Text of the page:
Thus concluded my Slinky Dink experiment for the night. I couldn't bring myself to draw another one, but a few nights later I decided to do some less ambitious projects. I was curious how stamps would work, so I guess it wasn't a total waste:

Citi, you are now my #1 Enemy

It's no secret that I'm not the epitome of wealth and success* right now. There are reasons (not excuses) for this, among them a misguided choice of a college major, an expensive degree that I'll be paying off well into my thirties, an early divorce and followed by another breakup that left me...stumbling...for a while, putting a little too much time into volunteering for a nonprofit, coming out of the closet a little late (and jarringly), taking care of my mental/emotional stability first instead of focusing on my career situation, being unable to find the right long-term living situation and moving a lot during my time in Seattle, and having a noticeable lack of safety nets and cheat codes. Do I have regrets about any of this? Sure, some, I guess. That's what I'm supposed to say, right? But I also realize I did the best that could with what I was given, considering my background and all the circumstances leading up to my current situation. Now thirty is right around the corner, I'm childless, still renting, and most frustrating of all, I'm still "tied to the system" with all my debts.

And that's what I want to talk about here: debts, and banks. In the last year or so, I've finally had some breathing room to start thinking about how to turn my financial situation around. It's a challenge to begin with, since I don't inherently value money and grandiose displays of wealth. But I do want to get rid of my debts, to distance myself from the corporate gluttony of banks, to get myself back in school, and to find a career that is more suited to passions.

I'm starting off with simple things. I had been banking with WaMu-turned-Chase until earlier this year. It's stupid that I didn't switch to a credit union earlier, but I was mostly lazy, since my account was still free. Chase itself lit the fire under my ass when they decided to start charging fees for essentially not being rich enough for a free checking account. Goodbye Chase, hello Seattle Metropolitan Credit Union.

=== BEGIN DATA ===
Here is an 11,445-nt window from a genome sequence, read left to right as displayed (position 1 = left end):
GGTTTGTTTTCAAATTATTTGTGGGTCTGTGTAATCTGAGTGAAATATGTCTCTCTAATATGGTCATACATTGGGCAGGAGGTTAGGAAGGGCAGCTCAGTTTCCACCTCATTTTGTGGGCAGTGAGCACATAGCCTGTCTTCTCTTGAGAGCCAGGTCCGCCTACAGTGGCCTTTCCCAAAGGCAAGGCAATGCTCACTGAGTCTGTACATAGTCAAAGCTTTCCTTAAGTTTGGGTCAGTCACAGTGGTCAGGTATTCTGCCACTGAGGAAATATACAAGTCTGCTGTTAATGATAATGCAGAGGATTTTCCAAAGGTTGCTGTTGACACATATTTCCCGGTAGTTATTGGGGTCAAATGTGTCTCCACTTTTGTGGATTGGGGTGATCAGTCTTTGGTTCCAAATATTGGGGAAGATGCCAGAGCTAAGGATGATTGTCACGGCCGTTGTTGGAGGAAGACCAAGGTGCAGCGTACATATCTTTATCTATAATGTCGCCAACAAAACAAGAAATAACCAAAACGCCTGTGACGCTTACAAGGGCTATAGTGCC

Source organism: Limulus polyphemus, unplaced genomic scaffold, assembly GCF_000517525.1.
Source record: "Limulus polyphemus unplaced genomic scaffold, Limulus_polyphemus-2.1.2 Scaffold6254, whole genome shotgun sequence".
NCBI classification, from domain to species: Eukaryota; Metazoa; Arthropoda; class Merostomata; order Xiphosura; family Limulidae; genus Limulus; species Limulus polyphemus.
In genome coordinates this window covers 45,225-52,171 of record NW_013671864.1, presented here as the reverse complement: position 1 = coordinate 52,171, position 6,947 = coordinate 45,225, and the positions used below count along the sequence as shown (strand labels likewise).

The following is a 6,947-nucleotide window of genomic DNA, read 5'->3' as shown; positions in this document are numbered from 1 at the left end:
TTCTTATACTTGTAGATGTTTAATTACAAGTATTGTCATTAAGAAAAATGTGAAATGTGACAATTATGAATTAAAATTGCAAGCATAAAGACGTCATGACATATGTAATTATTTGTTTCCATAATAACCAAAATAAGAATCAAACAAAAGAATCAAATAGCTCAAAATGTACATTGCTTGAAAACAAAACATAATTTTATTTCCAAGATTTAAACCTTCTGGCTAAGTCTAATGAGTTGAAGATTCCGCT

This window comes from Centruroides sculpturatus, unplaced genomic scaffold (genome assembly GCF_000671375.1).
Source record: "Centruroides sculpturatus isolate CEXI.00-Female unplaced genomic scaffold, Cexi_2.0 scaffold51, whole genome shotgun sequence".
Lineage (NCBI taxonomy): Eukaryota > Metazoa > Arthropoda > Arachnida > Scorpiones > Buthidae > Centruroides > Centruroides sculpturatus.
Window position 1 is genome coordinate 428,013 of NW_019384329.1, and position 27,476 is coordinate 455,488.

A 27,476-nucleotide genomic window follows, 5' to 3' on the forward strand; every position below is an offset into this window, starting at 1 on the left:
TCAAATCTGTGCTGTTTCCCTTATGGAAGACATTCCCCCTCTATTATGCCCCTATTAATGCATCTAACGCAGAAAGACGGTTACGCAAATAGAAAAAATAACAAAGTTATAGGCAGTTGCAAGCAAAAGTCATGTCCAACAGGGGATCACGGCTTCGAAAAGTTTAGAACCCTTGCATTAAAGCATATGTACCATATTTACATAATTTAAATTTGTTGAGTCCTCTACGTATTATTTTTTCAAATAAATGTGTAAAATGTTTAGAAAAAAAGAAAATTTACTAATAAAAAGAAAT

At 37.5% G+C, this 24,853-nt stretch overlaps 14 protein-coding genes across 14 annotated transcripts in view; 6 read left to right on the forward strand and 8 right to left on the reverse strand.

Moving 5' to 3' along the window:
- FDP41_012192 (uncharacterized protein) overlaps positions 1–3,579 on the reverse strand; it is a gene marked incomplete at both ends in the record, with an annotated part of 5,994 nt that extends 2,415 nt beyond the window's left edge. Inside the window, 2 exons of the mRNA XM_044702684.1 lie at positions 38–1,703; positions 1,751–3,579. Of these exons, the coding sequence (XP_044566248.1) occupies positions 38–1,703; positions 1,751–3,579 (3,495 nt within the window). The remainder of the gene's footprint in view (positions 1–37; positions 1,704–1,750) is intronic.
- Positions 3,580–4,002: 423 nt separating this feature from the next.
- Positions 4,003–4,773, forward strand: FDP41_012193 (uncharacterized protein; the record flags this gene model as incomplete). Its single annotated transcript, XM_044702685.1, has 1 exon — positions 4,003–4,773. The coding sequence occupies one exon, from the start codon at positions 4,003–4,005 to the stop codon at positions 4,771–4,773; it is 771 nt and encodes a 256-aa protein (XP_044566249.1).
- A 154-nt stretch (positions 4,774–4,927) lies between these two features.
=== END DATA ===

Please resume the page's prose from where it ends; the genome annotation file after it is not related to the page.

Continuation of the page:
I'm glad that the country is waking up and realizing, despite whatever good the banks may have created for us historically, the greed and sliminess at the root of the current system. Of course, when it comes to both easing up one's budget and screwing the banks, the real culprits are loans and credit cards, not personal checking accounts. The truth is, Chase (14% interest) and Citi (23% interest) are still reaping in a small fortune through my two credit cards, and Bank of America is making a nice chunk of change through the interest on my car loan. The student loans that I have left seem endless, true, but at least their rates aren't quite as bad.

I'm not proposing a Fight Club-style take-down of the banks and credit card institutions. I've seen a lot of talk going around about simply obliterating these debts, but I know that's taking it too far. This is my problem, even if I've used those two credit cards out of desperation for food and health expenses and sometimes to pay another bill. What I do have a problem with is the percentage of money they're making off me every month.

A decade ago, following the typical middle America advice about building credit history, I got my first credit card -- a Citi Mastercard. I didn't use it much at the university. I might put my books on it, just for the sake of using the card, then pay it all off in the next month or two. That was how it went. I think it was my junior or senior year when I got a Chase Visa card, which gave me piddly reward points (I'm embarrassed I actually thought that gimmick was worth it). When I entered the real world and moved to Seattle in 2005, that was when I started consistently carrying a balance, which slowly grew into the thousands over the course of the above-mentioned life trials.

And despite those trials, I never let my debts get out of control. I guess if there's one thing I can be proud about, it's that I never paid a bill late. That's my one pathetic victory. When it came to loans and credit cards, I wasn't paying as much as I would have preferred, but even at my worst, as I got sucked down into the depression of a life turned upside down, I still scraped together what I needed each month to survive. And thank goodness, because it means that I still have a not-too-shabby credit score in the 700s. I think a lot of the credit score game is bullshit, but I'll save that rant for another time. The point is, I've kept my head above water for the last six years and have the credit history to prove it.